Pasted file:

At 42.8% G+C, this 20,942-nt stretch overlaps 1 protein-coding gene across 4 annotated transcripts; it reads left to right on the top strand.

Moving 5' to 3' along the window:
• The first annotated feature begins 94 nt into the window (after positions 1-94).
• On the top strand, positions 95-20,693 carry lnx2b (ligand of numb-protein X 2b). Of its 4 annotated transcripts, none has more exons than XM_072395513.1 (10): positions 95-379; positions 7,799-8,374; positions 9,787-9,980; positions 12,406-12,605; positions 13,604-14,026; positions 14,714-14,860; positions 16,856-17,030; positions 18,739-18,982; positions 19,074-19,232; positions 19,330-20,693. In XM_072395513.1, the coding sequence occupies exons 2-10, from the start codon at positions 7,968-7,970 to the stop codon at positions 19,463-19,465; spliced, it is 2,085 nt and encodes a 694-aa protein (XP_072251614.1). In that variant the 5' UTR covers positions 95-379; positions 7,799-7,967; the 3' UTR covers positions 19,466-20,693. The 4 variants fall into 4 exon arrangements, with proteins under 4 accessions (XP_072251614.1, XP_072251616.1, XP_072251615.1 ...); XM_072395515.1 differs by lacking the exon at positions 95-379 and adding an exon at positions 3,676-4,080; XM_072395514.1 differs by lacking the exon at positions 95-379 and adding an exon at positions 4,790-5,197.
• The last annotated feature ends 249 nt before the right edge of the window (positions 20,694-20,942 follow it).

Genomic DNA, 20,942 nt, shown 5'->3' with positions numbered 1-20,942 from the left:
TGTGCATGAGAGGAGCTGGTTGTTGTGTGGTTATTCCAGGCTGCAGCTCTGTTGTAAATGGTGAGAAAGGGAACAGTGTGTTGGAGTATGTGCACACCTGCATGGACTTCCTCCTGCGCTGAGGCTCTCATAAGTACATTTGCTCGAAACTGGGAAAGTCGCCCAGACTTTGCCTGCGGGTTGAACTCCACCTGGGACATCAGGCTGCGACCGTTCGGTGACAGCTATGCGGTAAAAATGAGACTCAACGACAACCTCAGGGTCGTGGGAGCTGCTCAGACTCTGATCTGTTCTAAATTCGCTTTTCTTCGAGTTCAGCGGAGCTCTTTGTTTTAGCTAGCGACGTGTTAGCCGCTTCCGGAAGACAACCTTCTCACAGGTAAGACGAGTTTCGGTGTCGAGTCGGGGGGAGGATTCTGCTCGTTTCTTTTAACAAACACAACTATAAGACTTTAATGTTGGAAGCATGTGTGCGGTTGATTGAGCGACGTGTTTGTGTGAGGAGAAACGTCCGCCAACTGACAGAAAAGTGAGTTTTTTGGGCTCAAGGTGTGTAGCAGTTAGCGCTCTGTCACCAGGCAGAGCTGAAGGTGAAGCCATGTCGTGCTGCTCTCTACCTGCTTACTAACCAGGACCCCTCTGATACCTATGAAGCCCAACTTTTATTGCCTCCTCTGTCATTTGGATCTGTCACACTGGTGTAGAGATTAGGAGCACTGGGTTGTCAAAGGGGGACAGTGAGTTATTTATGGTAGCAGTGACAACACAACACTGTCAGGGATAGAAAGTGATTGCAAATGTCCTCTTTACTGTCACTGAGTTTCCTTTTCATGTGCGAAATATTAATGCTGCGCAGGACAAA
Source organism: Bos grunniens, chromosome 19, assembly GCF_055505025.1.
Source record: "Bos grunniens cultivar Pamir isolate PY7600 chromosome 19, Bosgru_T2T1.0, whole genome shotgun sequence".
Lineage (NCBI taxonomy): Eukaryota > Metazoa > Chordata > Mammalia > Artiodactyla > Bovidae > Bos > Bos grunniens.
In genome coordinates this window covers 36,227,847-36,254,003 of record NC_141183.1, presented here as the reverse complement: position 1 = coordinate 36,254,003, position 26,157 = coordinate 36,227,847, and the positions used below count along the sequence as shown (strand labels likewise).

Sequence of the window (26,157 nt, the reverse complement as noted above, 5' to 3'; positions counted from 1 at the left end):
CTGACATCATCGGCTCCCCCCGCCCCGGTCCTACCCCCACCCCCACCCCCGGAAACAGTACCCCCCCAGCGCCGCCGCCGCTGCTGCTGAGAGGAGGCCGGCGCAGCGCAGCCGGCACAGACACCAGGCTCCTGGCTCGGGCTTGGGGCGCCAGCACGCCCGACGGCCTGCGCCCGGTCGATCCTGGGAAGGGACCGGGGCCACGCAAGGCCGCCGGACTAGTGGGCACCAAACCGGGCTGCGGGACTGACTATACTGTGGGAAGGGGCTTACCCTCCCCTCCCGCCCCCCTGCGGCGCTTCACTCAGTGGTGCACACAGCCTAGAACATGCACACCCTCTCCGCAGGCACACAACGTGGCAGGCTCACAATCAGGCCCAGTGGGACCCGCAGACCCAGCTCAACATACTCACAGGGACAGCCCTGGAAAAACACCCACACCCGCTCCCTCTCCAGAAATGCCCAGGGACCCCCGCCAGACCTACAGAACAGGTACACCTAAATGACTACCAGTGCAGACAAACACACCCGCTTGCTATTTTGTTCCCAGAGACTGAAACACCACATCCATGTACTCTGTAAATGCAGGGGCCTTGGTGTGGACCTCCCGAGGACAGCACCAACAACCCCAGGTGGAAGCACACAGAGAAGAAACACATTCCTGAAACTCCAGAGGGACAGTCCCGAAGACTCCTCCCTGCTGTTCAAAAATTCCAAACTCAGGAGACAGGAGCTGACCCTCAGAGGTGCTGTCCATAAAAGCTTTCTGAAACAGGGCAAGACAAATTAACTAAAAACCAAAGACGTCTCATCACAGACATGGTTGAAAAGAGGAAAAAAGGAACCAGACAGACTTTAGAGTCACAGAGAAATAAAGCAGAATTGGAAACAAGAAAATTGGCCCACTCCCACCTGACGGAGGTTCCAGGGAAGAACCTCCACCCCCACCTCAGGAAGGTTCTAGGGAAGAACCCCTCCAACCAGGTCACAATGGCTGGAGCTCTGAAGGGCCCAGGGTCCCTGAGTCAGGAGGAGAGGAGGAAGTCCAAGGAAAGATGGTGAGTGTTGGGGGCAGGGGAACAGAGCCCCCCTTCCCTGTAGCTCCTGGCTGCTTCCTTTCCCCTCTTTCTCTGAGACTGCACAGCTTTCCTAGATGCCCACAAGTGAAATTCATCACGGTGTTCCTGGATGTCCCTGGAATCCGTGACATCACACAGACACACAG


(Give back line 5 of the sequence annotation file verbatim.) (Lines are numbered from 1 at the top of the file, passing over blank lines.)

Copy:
• The last annotated feature ends 249 nt before the right edge of the window (positions 20,694-20,942 follow it).